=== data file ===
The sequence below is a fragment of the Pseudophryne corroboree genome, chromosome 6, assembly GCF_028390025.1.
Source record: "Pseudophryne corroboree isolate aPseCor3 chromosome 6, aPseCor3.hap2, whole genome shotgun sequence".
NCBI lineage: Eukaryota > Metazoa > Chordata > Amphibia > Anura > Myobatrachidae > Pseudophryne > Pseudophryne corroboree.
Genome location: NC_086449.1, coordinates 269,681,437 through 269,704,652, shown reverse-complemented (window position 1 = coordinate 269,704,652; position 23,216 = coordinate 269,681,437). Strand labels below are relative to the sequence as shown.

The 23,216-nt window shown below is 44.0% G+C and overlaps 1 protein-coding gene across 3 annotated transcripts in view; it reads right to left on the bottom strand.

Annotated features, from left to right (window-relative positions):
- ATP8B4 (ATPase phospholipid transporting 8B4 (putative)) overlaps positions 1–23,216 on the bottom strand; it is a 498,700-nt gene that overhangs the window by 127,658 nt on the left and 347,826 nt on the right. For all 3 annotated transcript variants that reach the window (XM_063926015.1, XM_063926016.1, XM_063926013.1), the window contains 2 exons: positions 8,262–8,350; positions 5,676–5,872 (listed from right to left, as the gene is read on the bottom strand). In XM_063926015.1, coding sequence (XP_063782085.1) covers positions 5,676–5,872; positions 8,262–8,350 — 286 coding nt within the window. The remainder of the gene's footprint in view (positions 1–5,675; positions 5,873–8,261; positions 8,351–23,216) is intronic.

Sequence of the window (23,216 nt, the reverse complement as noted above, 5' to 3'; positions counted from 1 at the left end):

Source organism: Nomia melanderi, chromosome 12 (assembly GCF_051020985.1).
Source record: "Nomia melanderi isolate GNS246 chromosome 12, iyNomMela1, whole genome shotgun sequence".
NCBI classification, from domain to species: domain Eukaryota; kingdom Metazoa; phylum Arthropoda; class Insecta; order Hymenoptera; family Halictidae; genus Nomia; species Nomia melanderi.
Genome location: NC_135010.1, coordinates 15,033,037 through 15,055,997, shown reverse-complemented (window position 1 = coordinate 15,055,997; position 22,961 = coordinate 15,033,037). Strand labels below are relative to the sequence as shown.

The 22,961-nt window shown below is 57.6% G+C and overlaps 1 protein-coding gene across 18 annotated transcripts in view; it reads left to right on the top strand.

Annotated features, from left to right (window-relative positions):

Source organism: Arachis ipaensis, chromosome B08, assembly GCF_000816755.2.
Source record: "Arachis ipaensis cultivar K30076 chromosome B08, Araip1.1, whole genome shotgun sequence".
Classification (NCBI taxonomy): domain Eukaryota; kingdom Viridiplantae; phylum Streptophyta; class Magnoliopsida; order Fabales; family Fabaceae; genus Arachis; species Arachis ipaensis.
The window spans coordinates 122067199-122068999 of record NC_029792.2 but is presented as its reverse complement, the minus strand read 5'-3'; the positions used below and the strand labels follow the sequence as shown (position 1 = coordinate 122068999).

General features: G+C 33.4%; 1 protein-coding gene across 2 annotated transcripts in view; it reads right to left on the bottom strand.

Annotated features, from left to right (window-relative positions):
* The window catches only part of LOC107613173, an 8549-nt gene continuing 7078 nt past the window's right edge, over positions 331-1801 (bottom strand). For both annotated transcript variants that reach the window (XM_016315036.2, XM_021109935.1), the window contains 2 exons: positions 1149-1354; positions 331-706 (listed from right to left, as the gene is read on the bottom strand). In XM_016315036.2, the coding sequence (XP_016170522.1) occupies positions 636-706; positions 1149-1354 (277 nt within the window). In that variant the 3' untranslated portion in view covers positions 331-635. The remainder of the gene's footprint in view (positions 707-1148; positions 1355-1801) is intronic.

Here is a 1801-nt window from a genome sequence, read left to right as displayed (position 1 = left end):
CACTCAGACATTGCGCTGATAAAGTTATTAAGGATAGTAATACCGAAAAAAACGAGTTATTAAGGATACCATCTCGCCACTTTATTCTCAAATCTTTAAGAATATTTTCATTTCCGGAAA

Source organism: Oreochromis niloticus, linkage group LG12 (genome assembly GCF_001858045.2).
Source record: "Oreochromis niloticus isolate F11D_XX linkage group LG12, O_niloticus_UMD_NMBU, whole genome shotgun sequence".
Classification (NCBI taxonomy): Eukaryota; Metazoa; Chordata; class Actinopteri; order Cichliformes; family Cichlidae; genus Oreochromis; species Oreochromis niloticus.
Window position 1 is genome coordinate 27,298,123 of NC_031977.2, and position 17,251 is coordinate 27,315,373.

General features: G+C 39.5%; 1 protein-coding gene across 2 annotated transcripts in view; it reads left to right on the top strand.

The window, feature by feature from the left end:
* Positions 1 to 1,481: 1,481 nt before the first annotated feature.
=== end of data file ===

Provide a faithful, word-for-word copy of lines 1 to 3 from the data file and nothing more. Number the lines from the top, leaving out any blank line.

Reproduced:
The sequence below is a fragment of the Pseudophryne corroboree genome, chromosome 6, assembly GCF_028390025.1.
Source record: "Pseudophryne corroboree isolate aPseCor3 chromosome 6, aPseCor3.hap2, whole genome shotgun sequence".
NCBI lineage: Eukaryota > Metazoa > Chordata > Amphibia > Anura > Myobatrachidae > Pseudophryne > Pseudophryne corroboree.